January 26, 2018 | PAMF program staff

After enrolling and monitoring 93 management units into the Phragmites Adaptive Management Framework (PAMF) program in 2017, participants went on to manage Phragmites in various ways. PAMF staff reached out to participants by phone to discuss the treatments they completed and gather important feedback on the treatment reports themselves.

We discovered some interesting facts that we think you might like to hear!

  • Sixteen ‘glyphosate’ treatments were completed. The products Aquaneat, Aquastar, Rodeo, and Round-up Custom were used, with Aquaneat being used most often.
  • Sixteen ‘glyphosate + imazapyr’ treatments were completed. Two mixes were reported: Polaris + Aquaneat, and Habitat + Aquaneat.
  • Four ‘imazapyr’ only treatments were reported. The products Habitat, Polaris and Arsenal were reported with Habitat used most often.
  • Percent herbicide concentrations by volume demonstrated a wide range of concentrations are being used. While we expect some variation between techniques, the range was still quite wide, spanning from 0.375% to 10%.
  • Percent surfactant by volume also demonstrated a wide range of concentrations, with a low of 0.05% to a high of 0.8%.
  • The herbicide application techniques were varied. Three units were treated by helicopter, ten with a marsh master with a mounted tank, eight using an ATV or truck, fourteen by backpack, and one unit by hand-swiping.
  • The timing of herbicide treatments varied as well. Some herbicides were applied as early as August 10 and others as late as October 13 with most units completed in September.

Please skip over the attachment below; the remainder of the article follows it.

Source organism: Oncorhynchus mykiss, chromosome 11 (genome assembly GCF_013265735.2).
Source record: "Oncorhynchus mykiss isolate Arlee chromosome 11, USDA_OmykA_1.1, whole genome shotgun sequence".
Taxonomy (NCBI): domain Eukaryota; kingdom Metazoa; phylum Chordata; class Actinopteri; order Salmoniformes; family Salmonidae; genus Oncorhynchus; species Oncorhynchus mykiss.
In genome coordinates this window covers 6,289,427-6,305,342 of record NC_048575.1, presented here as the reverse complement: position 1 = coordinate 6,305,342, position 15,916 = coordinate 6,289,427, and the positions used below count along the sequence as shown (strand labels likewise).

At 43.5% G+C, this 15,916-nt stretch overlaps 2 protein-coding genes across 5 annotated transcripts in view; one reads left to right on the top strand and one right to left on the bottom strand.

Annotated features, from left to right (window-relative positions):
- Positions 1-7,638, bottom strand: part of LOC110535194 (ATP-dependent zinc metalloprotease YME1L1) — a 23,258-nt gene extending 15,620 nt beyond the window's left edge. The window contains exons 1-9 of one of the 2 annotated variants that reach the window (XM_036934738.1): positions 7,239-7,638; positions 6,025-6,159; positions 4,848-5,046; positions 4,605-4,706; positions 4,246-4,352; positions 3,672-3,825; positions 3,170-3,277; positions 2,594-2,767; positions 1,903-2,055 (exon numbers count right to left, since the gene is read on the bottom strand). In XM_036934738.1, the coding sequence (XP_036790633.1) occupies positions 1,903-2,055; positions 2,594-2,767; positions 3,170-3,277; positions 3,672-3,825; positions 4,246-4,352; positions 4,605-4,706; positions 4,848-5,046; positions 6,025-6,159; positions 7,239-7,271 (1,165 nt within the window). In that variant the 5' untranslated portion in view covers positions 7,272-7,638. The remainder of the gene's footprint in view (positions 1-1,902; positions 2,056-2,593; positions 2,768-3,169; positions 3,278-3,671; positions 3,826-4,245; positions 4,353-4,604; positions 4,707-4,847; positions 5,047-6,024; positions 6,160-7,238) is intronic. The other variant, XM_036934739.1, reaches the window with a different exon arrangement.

• Five management units were spaded.
  • One management unit was mowed with a tractor.
  • Eight management units were not treated as planned due to funding restrictions, logistical challenges with equipment, or weather.

So…who wants to guess which treatment will be most efficient and most effective?

Well, we suggest that you not play the guessing game at all, because now we have PAMF!

This first round of treatment reports confirms that we are all making very different decisions about how to manage Phragmites, and while no one is right or wrong, some of us might be reaching success quicker than others. PAMF is designed to learn and predict the most effective and efficient treatment by combining and analyzing all this reported variation using a standardized monitoring protocol, a predictive model, and a web hub / central database. For the first time, PAMF can help us understand what treatments are most effective and efficient, and provide treatment guidance for each unit enrolled in the program. By joining PAMF, you will learn how to contribute your data to this basin-wide learning effort.

It is important to note that for PAMF to learn well, the system requires accurate and complete treatment reports. This year was a learning year for everyone and we greatly appreciate the feedback that many 2017 participants took the time to provide.

In June, the Core Science Team will be sharing the new and improved treatment reports and all participants will have the opportunity to access the web hub, review and update treatment reports, and share comments and feedback.

If you are interested in joining PAMF, please visit the Join PAMF page, or email us for more information.

Note to 2017 participants: if you have not had a chance to learn about the treatment reports and provide your feedback, please contact PAMF staff.